Talent leaders must understand and manage the long-term implications of the COVID-19 pandemic and its effect on the workforce.
by Calvin Coffee
March 21, 2022
According to a recent Willis Towers Watson (WTW) survey among more than 9,000 employees, a majority of U.S. workers highly value what employers have done to keep them safe; however, the reality is that this pandemic and the issues it creates are far from over. Workplace safety measures and strategies should always ensure employees feel as safe and protected as possible.
As reported in Talent Management earlier this year, vaccines are the most effective way to keep employees safe, but there are many additional measures leaders can take to ensure the safety, comfort and engagement of their employees.
Safety and retention
Amid the Great Resignation, when attracting and retaining top talent is at a premium, making sure employees feel safe is one of the most important things an employer can do. “If people feel both safe and comfortable, they are likely to be much more engaged,” said Dr. Jeff Levin-Scherz, population health leader at Willis Towers Watson. “The value to an employer to have employees who are feeling both safe and comfortable is very high.”
The survey also found that 84 percent of employees who feel safe and comfortable at work plan to stay with their employer for at least the next two years, versus just 42 percent of those who don’t feel safe. Additionally, more than half of employees who feel safe and comfortable at work say they are highly engaged compared with just 5 percent who don’t feel safe or comfortable.
Given the range of transmission rates across counties in the U.S., where just under 500 counties are deemed high risk according to the CDC, employers must continue to monitor the best safety practices for their people. “It’s different depending on the circumstances, which is really hard for employers,” said Dr. Levin-Scherz. “Because employers would like to have a single policy and procedure everywhere.”
At this point in the pandemic, employers should be prepared to adapt safety measures for an increase in local transmission rates, such as providing adequate masks and managing onsite population density.
For many employers who may have done most of their protective work behind the scenes, it’s important to communicate these measures to employees so they can feel protected. “Telling the stories about what the employer is doing, and what impact that has on employees, their families, customers and visitors is all very important,” said Dr. Levin-Scherz. The survey found employees generally felt “safer and more comfortable at work in places where there were more COVID preventive measures in place.”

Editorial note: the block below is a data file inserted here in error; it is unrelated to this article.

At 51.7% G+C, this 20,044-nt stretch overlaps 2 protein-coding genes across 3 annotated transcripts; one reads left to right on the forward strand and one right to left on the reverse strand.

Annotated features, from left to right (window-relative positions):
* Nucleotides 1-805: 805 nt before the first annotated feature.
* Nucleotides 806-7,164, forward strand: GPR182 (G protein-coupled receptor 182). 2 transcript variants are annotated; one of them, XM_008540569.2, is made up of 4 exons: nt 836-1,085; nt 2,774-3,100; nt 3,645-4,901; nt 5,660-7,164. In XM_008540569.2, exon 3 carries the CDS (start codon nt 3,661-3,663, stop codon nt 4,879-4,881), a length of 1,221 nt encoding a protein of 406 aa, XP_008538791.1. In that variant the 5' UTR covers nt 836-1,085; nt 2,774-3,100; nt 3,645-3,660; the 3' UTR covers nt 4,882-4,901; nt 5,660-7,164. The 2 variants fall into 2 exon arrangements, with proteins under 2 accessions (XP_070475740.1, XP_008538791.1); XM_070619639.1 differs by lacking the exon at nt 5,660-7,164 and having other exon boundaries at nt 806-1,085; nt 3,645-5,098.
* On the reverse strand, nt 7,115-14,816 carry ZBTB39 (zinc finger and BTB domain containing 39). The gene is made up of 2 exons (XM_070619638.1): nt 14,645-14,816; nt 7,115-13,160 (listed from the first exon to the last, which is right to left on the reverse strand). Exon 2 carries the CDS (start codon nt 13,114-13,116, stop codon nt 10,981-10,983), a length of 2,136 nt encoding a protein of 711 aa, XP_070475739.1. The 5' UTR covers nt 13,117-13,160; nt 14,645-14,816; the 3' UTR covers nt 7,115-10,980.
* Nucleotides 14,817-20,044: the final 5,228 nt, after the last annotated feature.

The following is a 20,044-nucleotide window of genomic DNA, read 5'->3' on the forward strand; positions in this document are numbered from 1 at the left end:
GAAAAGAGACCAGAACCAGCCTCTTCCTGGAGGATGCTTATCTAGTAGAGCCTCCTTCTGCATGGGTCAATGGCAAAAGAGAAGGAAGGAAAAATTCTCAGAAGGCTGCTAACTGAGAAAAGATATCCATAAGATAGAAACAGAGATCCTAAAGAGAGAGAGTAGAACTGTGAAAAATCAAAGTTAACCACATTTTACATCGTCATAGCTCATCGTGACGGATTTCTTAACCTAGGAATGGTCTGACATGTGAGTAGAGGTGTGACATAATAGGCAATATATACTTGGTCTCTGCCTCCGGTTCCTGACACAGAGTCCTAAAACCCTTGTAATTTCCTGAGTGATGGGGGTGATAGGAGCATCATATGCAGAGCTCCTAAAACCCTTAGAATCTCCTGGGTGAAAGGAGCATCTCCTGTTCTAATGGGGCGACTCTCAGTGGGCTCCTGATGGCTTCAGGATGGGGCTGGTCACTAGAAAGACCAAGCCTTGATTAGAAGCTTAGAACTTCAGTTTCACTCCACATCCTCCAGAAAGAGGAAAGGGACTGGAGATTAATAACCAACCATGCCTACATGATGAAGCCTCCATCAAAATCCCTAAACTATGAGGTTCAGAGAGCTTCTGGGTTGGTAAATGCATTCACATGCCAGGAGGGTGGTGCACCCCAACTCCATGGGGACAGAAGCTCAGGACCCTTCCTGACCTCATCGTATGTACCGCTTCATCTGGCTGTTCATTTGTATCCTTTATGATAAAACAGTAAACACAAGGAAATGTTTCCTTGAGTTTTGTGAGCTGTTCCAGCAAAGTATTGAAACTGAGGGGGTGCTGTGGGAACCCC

According to the WTW survey, around 37 percent of respondents who had contracted COVID-19 still have long-term effects, among whom 71 percent are experiencing increases in anxiety, depression and lower productivity than those who have recovered. Studies indicate about 10 percent of people infected with COVID-19 will experience long COVID symptoms. According to the CDC, long COVID can affect any demographic, not just those in at-risk groups or who had a severe case of COVID-19 – the young and those who endured mild cases are just as susceptible.
Common symptoms for long COVID include respiratory and neurological effects such as shortness of breath, fatigue, headaches and severe brain fog that many find make it difficult to concentrate or even watch television – let alone be productive at work. Employers need to be knowledgeable about the effects of long COVID and know some employees aren’t comfortable speaking out about it or may not even identify that they have it.
Talent leaders must make sure all levels of leadership are equipped with the tools needed to help support those dealing with lingering effects of COVID infections and long COVID. With proper training and support, employers can “be sure that they are reducing the stigma of this disease,” says Dr. Levin-Scherz. “People who suffer from these symptoms often feel like their symptoms are not being acknowledged or recognized.”
The best way to prevent long COVID is to get vaccinated and prevent contracting the virus in the first place. According to the WTW survey, 55 percent of employees support vaccine mandates, while 22 percent do not.
To improve management of employees with long COVID, employers must “think systematically about the kind of accommodations they should be providing,” said Dr. Levin-Scherz. Employers can manage those struggling with long COVID by allowing them to work part-time, work from home or even have a slightly different job while they recover, Dr. Levin-Scherz added.
Employers should also check their disability policies to ensure employees with long COVID can be appropriately covered as we pass the two-year mark for the pandemic, with many disability policies often having two-year caps on “subjective symptoms” for employees with long-term disabilities due to COVID-19, says Dr. Levin-Scherz.
As pandemic protective measures fade away, employers must focus on building the resilience and cohesion of their workforce. With open lines of communication about what protections are in place for employees, organizations can maximize employee retention and engagement moving forward.
As we learn more about long COVID cases, employers must keep up to date with the latest ways to support employees dealing with the lingering effects of an infection. There’s no doubt COVID-19 has permanently altered the workforce; it’s up to talent leaders to safely navigate the rest of the pandemic to best support their employees and organizations.